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English Heritage warns that Conservation Areas are at risk!

Date

1 June 2009

England has some 9,300 Conservation Areas, historic parts of cities, towns, suburbs and villages designated by local authorities to protect their special character. But what condition are they in? Are they cherished through a close partnership of council and residents? Or are they at risk from neglect, decay and inappropriate development?

Conservation Areas vary enormously. They include, for example, the Belgravia Conservation Area in central London, the industrial heritage of Birmingham's Jewellery Quarter, the fishing village of Clovelly in North Devon and the Victorian People's Park Conservation Area in Halifax. The heart of a historic town might be a Conservation Area. So too might be a street of well-preserved 1930s semi-detached houses or an isolated group of farm buildings. Details of local Conservation Areas are held by councils and can usually be found on their websites.

English Heritage has asked every Local Authority in the country to fill in a questionnaire for each of their Conservation Areas as part of the first nationwide census of the condition of this important element of our heritage. The results will be announced and a campaign will be launched on 23rd June to help councils, communities and individual residents to care for these special places.

Conservation Areas identified as at risk will be added to the Heritage at Risk register, published annually by English Heritage. Each year new categories are added to the register in an attempt to create a Domesday Book of every aspect of England's threatened heritage. The register helps everyone to prioritise action, direct resources to areas of need and focus attention on saving the best of the past for the future. Eventually it will make England the first country in the world to have a comprehensive picture of its heritage at risk and the necessary understanding to save it.

Dr Simon Thurley, Chief Executive of English Heritage, said: "Conservation Areas play a vital role in protecting the most important historic places in England from ill-considered change. Designated by local authorities after widespread local consultation, millions of us live in or near one, go to work or shop in one or visit them for leisure. Thanks to help from hundreds of Local Authority Conservation Officers all over the country, this survey will give us a true picture of the condition of these important, historic places."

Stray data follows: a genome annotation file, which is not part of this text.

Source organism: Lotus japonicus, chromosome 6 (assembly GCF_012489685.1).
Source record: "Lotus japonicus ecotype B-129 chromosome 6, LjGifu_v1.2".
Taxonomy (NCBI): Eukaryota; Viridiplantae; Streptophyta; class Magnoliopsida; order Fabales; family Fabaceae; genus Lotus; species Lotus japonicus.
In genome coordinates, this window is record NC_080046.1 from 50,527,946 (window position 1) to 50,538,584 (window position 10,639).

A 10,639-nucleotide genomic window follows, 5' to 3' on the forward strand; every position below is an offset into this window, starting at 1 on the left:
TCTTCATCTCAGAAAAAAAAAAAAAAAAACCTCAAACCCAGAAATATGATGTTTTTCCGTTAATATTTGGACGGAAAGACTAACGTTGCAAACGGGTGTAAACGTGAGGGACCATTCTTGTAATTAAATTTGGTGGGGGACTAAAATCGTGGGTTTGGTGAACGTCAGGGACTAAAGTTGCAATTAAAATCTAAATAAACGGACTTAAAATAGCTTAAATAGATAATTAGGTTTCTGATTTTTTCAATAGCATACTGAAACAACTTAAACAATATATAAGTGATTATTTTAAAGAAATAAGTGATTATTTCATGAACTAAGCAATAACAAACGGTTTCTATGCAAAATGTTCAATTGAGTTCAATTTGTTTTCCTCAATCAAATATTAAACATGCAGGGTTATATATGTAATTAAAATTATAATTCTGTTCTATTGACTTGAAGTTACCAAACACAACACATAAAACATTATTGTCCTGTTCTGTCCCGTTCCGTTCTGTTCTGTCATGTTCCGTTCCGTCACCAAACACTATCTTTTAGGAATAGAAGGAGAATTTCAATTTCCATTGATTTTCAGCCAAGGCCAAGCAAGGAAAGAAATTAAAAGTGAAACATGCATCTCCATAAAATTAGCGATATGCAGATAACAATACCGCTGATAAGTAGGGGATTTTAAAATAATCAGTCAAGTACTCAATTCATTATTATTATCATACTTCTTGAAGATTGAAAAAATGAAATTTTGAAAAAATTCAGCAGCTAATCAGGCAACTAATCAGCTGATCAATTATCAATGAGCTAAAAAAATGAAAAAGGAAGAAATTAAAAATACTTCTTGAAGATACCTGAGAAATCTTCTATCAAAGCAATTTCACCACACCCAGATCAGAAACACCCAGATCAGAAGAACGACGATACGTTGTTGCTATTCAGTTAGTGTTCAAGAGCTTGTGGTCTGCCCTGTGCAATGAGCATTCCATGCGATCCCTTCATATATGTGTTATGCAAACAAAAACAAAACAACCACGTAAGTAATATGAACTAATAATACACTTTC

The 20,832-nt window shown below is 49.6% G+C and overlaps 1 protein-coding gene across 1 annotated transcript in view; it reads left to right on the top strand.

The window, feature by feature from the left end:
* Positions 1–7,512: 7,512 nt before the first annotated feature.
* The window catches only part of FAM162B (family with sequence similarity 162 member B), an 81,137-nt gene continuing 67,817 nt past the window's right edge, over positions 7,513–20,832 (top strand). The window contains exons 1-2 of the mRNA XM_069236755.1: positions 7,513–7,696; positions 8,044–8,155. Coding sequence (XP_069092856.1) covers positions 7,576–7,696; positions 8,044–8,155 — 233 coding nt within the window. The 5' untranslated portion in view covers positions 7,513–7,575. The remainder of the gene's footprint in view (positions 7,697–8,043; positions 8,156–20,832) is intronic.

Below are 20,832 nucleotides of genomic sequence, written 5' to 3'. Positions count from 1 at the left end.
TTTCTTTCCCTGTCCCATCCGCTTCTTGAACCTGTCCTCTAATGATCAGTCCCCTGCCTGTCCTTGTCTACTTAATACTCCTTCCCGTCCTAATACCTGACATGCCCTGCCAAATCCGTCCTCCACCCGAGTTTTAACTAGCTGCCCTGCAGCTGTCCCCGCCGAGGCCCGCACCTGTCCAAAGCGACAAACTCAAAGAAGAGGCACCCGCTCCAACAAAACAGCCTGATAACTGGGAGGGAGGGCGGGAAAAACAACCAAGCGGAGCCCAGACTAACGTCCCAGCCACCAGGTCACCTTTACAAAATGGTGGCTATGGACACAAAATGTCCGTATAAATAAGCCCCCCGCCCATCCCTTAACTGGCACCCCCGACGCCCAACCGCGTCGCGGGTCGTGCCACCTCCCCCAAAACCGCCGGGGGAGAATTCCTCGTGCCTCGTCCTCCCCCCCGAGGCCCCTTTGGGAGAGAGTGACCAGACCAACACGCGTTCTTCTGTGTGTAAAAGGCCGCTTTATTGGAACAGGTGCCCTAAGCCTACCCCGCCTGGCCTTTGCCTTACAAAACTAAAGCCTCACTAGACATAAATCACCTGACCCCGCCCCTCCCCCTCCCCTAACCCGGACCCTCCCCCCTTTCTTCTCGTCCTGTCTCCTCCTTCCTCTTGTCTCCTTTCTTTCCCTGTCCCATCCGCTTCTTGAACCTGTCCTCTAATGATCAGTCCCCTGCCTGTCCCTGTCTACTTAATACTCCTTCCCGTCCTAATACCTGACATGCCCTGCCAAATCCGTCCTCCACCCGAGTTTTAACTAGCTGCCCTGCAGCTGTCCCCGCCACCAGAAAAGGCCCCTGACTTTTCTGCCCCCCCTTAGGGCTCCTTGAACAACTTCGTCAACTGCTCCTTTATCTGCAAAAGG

Are sash windows still gracing house-fronts or are Conservation Areas suffering from a plague of plastic ones? Are front gardens being lost to car parking? Are the hearts of our most historic towns and suburban high streets under threat from the wrong kind of change? Does the existence of an active local amenity society make a difference?

English Heritage will be analysing the results carefully so that they can help to provide answers to questions like these and propose solutions where Conservation Areas are in decline. This is a strategic, national campaign and English Heritage won't be able to get involved in individual issues at a local level. However, they will be providing residents and local groups with information and advice and explaining how they can help by working constructively with local authorities to manage the places they value most. There is a lot that residents can do themselves and English Heritage will support Conservation Officers in their tireless work to halt decay and inappropriate change before it is too late.

Get invovled at http://www.english-heritage.org.uk/server/show/nav.20516

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